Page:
Q. Why did you decide to take on mass incarceration?

A. I was interested in mass incarceration, not because of any personal experience. It’s just as a black American, this problem is always in the air. I grew up understanding that prison could come and get you. You didn’t have to earn your way into prison. I decided I wanted to explore this in my work.

The mistake I made in trying to write the book is that I was taking on mass incarceration. Mass incarceration is not a plot. It’s not a story. It’s not a conflict. It’s an issue. And I’m not a sociologist. So I think when I was trying to write to an issue, I couldn’t get anything done. I had to think about one individual incarcerated. Then I could open it up to a story that could be surprising, engaging, funny and romantic. I use the skills I used in my earlier books. I could use the skills I already had when I realized that every incarcerated person is a part of a family.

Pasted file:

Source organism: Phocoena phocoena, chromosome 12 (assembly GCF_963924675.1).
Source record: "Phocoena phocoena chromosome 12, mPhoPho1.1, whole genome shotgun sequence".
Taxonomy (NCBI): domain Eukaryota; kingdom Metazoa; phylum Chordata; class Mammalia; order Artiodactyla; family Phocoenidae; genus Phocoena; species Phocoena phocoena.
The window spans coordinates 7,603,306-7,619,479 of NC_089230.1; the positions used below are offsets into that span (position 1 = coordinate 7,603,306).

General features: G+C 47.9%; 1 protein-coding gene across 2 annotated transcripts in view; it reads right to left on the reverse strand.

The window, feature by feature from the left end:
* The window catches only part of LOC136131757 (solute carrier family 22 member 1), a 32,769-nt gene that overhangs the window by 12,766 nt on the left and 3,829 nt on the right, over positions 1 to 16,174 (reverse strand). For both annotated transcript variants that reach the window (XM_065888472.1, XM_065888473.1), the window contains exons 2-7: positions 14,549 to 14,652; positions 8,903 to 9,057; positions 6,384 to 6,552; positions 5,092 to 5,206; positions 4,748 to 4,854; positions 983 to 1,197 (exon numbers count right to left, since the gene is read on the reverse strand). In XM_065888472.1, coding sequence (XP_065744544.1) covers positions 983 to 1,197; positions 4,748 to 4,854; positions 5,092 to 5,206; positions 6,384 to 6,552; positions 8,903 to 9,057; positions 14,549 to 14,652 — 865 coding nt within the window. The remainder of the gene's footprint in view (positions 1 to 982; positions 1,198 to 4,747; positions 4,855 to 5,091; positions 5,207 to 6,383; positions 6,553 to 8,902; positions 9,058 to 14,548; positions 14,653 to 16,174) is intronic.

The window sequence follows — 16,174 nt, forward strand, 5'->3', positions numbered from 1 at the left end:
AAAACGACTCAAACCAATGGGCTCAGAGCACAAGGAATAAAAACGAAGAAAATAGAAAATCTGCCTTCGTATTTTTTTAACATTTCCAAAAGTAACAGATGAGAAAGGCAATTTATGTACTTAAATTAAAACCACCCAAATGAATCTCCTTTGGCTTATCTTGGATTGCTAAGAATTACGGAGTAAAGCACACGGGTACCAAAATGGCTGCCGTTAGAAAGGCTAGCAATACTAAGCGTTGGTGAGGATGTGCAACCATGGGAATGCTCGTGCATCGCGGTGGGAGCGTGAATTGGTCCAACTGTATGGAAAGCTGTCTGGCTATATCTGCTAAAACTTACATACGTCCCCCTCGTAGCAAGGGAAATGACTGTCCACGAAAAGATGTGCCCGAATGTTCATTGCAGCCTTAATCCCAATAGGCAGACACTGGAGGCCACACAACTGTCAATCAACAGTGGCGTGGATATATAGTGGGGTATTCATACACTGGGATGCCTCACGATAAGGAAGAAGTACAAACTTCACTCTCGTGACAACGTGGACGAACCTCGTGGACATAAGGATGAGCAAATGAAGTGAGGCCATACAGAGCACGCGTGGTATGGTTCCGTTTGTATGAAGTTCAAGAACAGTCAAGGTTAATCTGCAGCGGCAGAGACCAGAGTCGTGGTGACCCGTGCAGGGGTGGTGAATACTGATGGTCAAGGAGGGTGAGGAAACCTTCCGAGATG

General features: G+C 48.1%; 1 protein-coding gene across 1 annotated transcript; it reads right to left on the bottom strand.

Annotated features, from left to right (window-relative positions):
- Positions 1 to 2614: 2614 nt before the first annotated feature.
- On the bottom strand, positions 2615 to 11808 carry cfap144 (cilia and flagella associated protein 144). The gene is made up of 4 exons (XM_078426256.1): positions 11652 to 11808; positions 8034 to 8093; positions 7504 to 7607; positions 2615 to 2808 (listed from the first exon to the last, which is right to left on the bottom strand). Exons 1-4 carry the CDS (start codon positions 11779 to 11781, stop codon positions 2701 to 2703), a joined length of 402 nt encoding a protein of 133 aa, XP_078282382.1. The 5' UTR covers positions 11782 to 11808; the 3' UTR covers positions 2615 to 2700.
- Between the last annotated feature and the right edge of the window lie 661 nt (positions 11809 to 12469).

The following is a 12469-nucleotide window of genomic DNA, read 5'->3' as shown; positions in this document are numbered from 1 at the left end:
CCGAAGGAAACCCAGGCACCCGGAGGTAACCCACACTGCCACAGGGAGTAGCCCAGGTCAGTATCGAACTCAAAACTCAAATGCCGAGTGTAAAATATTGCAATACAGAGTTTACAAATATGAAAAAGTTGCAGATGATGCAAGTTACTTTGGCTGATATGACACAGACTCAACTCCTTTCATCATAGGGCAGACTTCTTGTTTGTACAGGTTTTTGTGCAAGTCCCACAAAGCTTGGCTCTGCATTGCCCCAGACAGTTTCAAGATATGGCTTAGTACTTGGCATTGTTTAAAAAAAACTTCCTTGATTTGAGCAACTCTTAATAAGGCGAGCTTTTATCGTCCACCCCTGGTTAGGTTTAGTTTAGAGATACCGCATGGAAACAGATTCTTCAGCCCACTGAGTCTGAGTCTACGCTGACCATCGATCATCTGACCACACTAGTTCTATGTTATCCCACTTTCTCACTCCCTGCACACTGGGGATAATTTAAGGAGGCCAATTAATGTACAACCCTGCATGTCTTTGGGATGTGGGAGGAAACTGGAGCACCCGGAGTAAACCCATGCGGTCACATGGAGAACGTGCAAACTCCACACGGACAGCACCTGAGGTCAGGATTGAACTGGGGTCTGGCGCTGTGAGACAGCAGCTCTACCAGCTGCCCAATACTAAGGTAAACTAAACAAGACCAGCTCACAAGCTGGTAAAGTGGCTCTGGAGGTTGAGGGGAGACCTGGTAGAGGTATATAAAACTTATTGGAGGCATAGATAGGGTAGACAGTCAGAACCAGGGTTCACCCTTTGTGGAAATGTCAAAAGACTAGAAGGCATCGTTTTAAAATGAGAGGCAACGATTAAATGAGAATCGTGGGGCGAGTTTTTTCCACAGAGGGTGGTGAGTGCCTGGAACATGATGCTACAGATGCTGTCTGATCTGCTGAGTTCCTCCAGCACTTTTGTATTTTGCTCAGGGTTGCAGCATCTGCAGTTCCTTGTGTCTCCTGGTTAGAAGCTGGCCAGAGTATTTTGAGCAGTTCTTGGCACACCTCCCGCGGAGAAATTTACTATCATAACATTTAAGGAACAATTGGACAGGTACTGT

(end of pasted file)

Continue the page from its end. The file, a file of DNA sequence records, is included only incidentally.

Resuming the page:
Q. How has the plight of black men influenced your writing?

A. So much of the cornerstone of the way that black culture understands itself is about the plight of the black man. The challenge really is to think the plight of all black people, which is just something we have not been trained to do. And I like to write about the lives of black men rather than their plight. I don’t think that we do them service to reduce them to their suffering all the time. They suffer, but they do live, laugh and love. One of the challenges in writing this book, even though it’s about wrongful incarceration, is to remember, people have a full life. They are not just their struggles.